If you are having trouble finding your favorite Reddit groups, chances are they are part of a growing protest over new company policies. Thousands of groups have simply gone “dark.”
Reddit’s changes have to do with money. Anyone can browse the various Reddit groups and even write posts and share pictures from third-party apps.
The user rebellion started after the company announced it will charge hefty fees to app developers for access through its application programming interface (API), causing at least one developer to throw in the towel.
Christian Selig, the developer of the Apollo app, said Reddit asked for $20 million a year to maintain his access. Rather than pay, he’s pulling the plug.
In response, thousands of forums, on a wide range of topics, are going dark by restricting access to non-members. According to CNN, the protest includes some of the platform’s largest groups and more than two dozen subreddits with an estimated 10 million subscribers.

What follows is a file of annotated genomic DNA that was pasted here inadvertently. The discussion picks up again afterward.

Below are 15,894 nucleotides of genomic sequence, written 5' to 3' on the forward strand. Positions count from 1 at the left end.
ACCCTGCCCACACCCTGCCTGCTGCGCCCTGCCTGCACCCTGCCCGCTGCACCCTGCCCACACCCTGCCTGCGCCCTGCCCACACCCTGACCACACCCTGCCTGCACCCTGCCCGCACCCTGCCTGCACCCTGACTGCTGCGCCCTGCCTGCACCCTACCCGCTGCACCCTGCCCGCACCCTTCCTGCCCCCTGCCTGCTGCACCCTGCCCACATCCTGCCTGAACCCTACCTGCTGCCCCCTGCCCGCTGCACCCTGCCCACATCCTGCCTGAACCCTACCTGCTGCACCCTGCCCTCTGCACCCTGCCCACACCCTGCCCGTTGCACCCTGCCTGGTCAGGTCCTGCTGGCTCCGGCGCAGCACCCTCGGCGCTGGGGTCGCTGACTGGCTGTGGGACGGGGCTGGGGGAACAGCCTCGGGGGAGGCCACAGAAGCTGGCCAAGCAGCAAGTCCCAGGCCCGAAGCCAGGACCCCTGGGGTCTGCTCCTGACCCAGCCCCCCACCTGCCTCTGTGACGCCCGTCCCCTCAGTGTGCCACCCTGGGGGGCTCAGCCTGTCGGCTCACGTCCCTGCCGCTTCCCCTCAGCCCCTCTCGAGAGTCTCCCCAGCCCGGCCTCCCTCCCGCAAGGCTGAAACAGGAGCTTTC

The protests apparently also caused some technical issues. Tech site The Verge reports the platform was been hit by outages this week that the company directly links to the protest.
“A significant number of subreddits shifting to private caused some expected stability issues, and we’ve been working on resolving the anticipated issue,” spokesperson Tim Rathschmidt told The Verge.
It may not come as a surprise that the protest could grow so quickly and become so large in such a short time, because that is Reddit’s power. In 2020 Reddit forums practically took control of Wall Street, pushing up the stock value of ailing corporate entities such as Game Stop, AMC, Hertz, and Bed, Bath & Beyond.
In this latest battle, Reddit said it reserves the right to set its own policies and can’t afford to subsidize third-party developers that “require large-scale data use.” Reddit has its own app for users but it is apparently less popular than those provided by third-party developers.